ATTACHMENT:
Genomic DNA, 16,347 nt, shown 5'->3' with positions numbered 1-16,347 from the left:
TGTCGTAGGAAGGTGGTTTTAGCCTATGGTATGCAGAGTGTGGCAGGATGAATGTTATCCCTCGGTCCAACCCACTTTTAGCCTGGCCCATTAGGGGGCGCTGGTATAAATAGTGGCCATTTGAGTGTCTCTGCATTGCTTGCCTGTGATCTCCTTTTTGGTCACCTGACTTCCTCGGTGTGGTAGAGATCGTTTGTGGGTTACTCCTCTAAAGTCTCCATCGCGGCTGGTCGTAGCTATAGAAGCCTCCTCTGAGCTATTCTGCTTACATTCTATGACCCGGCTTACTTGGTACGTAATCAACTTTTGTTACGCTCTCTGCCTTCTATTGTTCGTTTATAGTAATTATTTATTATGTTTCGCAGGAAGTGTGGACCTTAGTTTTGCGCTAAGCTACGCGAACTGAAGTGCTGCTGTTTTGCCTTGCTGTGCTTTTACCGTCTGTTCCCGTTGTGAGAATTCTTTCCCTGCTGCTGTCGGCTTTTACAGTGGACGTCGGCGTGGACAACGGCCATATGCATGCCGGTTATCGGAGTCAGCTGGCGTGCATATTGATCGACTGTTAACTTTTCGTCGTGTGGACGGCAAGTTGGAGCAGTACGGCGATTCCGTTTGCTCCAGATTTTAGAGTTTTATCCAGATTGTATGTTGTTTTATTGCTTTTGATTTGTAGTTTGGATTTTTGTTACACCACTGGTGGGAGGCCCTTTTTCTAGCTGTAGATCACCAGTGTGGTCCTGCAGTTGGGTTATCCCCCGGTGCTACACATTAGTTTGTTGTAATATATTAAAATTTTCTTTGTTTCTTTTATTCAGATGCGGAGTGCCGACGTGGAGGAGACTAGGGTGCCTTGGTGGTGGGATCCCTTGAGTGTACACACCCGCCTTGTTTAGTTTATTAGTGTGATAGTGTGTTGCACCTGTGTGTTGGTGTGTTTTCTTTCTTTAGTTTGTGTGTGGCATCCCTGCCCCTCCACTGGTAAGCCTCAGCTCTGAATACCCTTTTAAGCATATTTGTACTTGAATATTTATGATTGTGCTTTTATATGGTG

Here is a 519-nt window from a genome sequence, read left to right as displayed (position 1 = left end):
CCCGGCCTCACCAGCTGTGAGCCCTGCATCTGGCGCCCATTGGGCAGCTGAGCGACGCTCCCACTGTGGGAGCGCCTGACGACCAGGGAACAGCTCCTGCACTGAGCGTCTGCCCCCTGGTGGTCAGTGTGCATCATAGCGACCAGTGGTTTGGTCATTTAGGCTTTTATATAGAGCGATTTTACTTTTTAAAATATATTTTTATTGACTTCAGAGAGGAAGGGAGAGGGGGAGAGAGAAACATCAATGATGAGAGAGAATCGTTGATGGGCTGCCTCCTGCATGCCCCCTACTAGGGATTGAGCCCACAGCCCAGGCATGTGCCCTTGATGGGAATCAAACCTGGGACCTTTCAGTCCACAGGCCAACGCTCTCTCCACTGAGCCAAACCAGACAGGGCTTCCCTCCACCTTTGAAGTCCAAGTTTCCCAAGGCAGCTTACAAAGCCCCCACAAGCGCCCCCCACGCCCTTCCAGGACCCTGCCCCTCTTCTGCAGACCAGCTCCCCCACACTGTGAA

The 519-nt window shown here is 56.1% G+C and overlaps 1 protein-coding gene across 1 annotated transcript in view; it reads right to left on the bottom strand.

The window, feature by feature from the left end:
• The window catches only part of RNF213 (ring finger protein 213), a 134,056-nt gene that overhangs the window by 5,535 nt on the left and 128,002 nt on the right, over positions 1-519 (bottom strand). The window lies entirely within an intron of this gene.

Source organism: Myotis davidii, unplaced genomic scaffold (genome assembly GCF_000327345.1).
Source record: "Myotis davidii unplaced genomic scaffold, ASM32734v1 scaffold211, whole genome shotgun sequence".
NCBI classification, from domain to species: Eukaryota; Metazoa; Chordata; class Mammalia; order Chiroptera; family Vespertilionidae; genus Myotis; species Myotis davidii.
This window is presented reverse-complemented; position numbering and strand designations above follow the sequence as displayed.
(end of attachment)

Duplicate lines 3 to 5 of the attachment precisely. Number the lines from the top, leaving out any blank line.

Here is a 519-nt window from a genome sequence, read left to right as displayed (position 1 = left end):
CCCGGCCTCACCAGCTGTGAGCCCTGCATCTGGCGCCCATTGGGCAGCTGAGCGACGCTCCCACTGTGGGAGCGCCTGACGACCAGGGAACAGCTCCTGCACTGAGCGTCTGCCCCCTGGTGGTCAGTGTGCATCATAGCGACCAGTGGTTTGGTCATTTAGGCTTTTATATAGAGCGATTTTACTTTTTAAAATATATTTTTATTGACTTCAGAGAGGAAGGGAGAGGGGGAGAGAGAAACATCAATGATGAGAGAGAATCGTTGATGGGCTGCCTCCTGCATGCCCCCTACTAGGGATTGAGCCCACAGCCCAGGCATGTGCCCTTGATGGGAATCAAACCTGGGACCTTTCAGTCCACAGGCCAACGCTCTCTCCACTGAGCCAAACCAGACAGGGCTTCCCTCCACCTTTGAAGTCCAAGTTTCCCAAGGCAGCTTACAAAGCCCCCACAAGCGCCCCCCACGCCCTTCCAGGACCCTGCCCCTCTTCTGCAGACCAGCTCCCCCACACTGTGAA

The 519-nt window shown here is 56.1% G+C and overlaps 1 protein-coding gene across 1 annotated transcript in view; it reads right to left on the bottom strand.